The inciting incident is a great way to conclude the first act of your story because it begins the conflict. Starting in act II you’ll increase the tension scene by scene until you reach your story’s climax and the conflict is resolved (in acts III and IV).
By placing the inciting incident at the end of your story’s exposition you can transition seamlessly into the conflict of your story. And, if you’ve done a good job establishing the stakes your readers should be engaged and motivated to read until the end.
Make it Disruptive
Whatever your inciting incident is, make sure that it’s dramatic. The inciting incident should completely upset the order of your first act. It should turn your character’s life upside down. This is where your protagonist’s stakes come under threat.
Going back to our example, what is the inciting incident from the first Rocky movie? Go on. I’ll give you a second to answer.
It’s when Apollo Creed decides to give Rocky Balboa, a relative unknown, a chance at his title. So how does this event disrupt Rocky’s life? Think about it. I’ll get back to you.
Right again! Rocky has the opportunity to completely transform his life for the better. It’s a chance at redemption. If he can go the distance with Creed, then he’ll never be called a loser again. Of course, if he gets knocked out in the first round, on national television…
Well, I don’t have to tell you. The stakes for Rocky are the highest they could possibly be.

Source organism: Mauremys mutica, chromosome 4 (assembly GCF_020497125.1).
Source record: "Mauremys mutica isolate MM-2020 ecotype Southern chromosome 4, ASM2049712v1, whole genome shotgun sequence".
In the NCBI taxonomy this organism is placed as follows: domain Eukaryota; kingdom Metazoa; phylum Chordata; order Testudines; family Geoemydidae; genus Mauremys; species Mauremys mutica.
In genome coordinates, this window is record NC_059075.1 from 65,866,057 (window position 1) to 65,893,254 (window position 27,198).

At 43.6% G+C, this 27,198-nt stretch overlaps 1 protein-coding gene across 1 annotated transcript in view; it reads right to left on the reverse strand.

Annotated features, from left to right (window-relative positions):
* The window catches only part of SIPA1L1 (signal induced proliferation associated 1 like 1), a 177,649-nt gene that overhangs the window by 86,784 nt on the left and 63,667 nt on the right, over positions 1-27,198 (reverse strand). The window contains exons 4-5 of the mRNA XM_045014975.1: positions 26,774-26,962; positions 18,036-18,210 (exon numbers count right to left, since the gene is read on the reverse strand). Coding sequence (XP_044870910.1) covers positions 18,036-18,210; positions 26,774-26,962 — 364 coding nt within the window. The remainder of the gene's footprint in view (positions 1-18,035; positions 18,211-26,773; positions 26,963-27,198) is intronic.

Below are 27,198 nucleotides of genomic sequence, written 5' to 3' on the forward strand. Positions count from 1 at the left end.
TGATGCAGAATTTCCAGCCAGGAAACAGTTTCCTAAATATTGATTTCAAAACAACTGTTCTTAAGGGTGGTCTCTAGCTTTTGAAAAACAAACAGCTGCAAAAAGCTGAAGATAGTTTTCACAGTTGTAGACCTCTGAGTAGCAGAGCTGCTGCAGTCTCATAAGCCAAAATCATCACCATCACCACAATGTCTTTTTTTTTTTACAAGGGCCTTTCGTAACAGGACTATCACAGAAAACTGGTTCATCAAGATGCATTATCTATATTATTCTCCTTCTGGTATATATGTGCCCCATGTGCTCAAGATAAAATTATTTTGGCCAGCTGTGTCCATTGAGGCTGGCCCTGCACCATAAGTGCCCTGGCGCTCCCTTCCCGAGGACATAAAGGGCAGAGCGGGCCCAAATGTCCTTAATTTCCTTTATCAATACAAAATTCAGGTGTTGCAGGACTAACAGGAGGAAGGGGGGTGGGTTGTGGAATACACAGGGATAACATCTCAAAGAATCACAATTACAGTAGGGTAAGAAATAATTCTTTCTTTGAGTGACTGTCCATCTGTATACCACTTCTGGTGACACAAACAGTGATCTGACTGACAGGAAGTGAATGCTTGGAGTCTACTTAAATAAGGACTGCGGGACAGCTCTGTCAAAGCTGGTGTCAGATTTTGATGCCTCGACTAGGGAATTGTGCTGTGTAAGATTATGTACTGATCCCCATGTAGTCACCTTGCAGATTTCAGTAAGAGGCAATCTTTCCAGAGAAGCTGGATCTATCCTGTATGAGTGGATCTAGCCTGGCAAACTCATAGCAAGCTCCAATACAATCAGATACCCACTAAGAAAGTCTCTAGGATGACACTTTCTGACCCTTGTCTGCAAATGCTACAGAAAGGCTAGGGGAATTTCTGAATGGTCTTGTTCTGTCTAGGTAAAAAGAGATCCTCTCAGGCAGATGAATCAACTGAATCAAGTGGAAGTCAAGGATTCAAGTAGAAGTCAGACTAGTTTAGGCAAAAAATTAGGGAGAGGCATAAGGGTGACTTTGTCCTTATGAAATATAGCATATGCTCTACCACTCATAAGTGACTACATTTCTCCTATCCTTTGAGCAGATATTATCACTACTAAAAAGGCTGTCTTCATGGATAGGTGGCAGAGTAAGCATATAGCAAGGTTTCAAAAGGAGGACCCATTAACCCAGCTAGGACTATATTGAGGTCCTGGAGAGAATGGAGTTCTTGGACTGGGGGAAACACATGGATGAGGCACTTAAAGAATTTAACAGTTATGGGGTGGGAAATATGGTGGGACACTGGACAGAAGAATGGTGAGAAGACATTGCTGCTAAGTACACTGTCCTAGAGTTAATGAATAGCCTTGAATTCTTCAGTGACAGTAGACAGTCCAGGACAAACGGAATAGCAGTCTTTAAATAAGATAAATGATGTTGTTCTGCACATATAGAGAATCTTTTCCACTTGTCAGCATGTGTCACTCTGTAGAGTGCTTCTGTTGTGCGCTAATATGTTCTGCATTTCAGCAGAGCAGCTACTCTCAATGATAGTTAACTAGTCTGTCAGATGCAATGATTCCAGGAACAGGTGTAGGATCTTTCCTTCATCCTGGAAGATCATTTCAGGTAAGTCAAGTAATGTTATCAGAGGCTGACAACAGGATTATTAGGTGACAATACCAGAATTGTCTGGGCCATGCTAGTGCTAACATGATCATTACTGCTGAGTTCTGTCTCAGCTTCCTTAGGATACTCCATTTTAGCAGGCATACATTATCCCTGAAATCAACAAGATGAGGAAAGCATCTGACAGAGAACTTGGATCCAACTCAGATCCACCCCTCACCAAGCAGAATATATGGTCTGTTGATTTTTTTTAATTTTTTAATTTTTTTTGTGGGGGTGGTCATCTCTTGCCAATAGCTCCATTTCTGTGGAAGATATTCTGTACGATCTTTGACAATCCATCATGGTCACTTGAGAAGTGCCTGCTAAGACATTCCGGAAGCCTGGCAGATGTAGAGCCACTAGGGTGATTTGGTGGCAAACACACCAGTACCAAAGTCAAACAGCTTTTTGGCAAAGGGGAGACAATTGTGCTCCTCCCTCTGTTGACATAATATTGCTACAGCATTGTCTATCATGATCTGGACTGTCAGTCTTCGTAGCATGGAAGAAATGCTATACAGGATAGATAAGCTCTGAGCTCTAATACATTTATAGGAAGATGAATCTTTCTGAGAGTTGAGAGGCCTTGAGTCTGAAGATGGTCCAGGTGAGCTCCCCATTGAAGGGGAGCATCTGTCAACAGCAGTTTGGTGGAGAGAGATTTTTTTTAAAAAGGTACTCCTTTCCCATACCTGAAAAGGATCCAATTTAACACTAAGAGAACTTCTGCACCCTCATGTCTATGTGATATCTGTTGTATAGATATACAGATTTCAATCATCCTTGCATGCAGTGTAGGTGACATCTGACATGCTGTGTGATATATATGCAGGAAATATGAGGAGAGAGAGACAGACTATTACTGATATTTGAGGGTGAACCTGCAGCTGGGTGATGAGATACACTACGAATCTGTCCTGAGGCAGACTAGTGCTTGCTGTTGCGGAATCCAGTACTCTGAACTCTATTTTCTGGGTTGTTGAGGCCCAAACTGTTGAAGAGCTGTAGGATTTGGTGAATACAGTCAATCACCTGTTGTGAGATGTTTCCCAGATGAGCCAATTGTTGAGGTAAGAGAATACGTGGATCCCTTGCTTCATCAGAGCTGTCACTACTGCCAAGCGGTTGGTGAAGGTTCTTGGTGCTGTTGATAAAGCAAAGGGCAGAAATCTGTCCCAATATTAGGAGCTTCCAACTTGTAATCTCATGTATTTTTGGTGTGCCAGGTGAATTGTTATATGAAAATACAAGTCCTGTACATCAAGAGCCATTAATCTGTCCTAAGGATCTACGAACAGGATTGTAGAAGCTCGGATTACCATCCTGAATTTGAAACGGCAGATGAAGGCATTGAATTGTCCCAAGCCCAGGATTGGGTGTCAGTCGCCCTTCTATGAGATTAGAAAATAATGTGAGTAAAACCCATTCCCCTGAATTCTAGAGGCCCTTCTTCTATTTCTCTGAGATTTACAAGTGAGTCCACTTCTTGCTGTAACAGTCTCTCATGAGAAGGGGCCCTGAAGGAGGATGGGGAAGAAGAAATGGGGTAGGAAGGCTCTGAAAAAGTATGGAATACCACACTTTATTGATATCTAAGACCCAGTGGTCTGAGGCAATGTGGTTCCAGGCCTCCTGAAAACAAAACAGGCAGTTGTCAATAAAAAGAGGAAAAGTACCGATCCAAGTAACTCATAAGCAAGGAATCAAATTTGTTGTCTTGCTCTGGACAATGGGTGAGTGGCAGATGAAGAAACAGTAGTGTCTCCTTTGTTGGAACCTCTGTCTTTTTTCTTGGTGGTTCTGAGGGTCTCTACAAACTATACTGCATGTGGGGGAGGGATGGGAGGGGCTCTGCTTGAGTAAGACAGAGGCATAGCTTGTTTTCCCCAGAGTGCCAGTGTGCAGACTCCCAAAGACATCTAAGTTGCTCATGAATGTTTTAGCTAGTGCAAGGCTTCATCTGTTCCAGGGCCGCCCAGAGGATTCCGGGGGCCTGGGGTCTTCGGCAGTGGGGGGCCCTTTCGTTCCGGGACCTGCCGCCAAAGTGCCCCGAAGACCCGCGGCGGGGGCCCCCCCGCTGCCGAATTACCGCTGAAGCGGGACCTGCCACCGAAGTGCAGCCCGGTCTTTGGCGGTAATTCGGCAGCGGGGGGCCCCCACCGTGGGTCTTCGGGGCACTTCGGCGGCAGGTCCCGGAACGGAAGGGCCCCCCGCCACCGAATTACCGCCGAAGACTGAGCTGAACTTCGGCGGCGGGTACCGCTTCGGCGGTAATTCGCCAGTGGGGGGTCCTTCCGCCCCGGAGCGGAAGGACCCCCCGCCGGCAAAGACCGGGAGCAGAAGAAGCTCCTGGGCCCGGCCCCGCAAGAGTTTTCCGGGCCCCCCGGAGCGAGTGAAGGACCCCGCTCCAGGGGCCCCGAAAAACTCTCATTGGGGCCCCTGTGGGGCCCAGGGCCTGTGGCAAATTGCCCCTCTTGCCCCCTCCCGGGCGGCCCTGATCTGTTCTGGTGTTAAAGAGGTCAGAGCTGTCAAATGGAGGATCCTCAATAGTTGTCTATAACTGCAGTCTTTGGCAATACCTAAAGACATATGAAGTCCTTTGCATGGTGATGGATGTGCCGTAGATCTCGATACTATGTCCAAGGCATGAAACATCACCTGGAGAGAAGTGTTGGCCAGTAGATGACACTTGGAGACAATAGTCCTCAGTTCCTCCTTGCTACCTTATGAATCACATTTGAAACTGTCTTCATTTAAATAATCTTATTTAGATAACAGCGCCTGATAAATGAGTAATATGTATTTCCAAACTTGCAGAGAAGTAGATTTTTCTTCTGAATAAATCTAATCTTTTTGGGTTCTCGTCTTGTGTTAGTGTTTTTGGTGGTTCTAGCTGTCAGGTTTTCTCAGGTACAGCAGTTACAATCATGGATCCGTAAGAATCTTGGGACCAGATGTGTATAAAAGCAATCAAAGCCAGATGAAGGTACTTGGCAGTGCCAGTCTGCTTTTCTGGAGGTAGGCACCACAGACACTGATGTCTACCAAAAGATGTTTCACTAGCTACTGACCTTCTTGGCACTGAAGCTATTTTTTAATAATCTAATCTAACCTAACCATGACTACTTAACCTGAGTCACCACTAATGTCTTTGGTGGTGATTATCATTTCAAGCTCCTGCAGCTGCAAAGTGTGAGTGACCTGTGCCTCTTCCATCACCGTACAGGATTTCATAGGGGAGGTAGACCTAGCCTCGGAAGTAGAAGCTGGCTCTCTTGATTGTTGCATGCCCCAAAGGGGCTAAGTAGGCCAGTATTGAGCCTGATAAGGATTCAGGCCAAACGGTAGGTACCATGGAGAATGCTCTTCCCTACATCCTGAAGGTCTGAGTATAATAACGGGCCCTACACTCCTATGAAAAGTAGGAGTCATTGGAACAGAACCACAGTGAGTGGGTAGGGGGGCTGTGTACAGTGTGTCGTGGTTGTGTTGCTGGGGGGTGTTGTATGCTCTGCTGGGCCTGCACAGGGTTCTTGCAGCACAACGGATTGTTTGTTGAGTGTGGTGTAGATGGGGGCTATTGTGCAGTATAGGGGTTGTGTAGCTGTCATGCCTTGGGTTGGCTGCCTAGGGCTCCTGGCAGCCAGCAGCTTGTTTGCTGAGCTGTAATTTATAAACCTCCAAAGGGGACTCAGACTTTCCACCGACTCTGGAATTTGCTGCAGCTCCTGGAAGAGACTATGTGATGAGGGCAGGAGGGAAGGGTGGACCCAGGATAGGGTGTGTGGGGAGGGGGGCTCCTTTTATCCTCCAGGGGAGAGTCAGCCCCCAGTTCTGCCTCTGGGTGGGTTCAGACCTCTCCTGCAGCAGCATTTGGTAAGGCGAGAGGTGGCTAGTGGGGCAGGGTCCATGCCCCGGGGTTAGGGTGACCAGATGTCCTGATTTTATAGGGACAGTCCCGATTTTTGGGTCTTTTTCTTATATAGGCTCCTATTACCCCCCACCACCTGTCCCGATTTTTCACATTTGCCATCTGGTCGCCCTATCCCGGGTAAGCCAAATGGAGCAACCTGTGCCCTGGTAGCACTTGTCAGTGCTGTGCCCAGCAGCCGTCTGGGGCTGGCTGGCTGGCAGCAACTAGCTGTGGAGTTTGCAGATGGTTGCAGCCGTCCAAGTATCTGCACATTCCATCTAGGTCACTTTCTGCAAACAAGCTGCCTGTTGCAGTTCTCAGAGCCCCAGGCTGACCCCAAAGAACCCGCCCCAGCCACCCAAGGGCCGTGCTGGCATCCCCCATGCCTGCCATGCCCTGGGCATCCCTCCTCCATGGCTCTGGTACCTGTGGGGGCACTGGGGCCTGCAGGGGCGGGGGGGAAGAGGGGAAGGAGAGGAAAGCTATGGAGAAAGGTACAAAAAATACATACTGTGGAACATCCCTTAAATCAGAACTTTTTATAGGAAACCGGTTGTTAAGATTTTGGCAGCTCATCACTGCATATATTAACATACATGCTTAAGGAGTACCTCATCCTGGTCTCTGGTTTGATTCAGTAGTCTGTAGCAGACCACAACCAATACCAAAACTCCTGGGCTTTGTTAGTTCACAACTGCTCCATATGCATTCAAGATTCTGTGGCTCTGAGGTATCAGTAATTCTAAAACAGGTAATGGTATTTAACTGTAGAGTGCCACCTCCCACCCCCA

Start a Conflict
It goes without saying- your story needs conflict. And like I’ve already said, your inciting incident should start that conflict. It is the match that lights the fuse of your plot.
The inciting incident should create some dilemma for your protagonist. A challenge that they spend the majority of the story struggling to overcome.
Good prewriting is essential here. You’ll want to know where your story is going before you create an inciting incident. So think about this first plot point in the context of your story as a whole.
You need to know what the conflict will be before you know how to set it off. And hell, it wouldn’t hurt to know the resolution to your story either.
Frame it around a Gripping Story Question
The inciting incident is a wonderful opportunity to introduce your story question. What do you want your reader to worry about? How are you going to build suspense and keep your reader turning pages? What question, or questions, will the resolution of your story answer?
When Apollo Creed offers Rocky a shot at the title it poses a natural story question. Will Rocky, the scrappy loser, be able to take advantage of this unlikely opportunity? Could he beat Creed and go from a nobody to a champion overnight?
You can learn more about story questions over here.
So those are a few things to mull over as your crafting your own inciting incident. To end, I thought I’d leave you with a few examples of great inciting incidents from the silver screen. Enjoy!
Examples (Beware there’s some NSFW language in a few of these):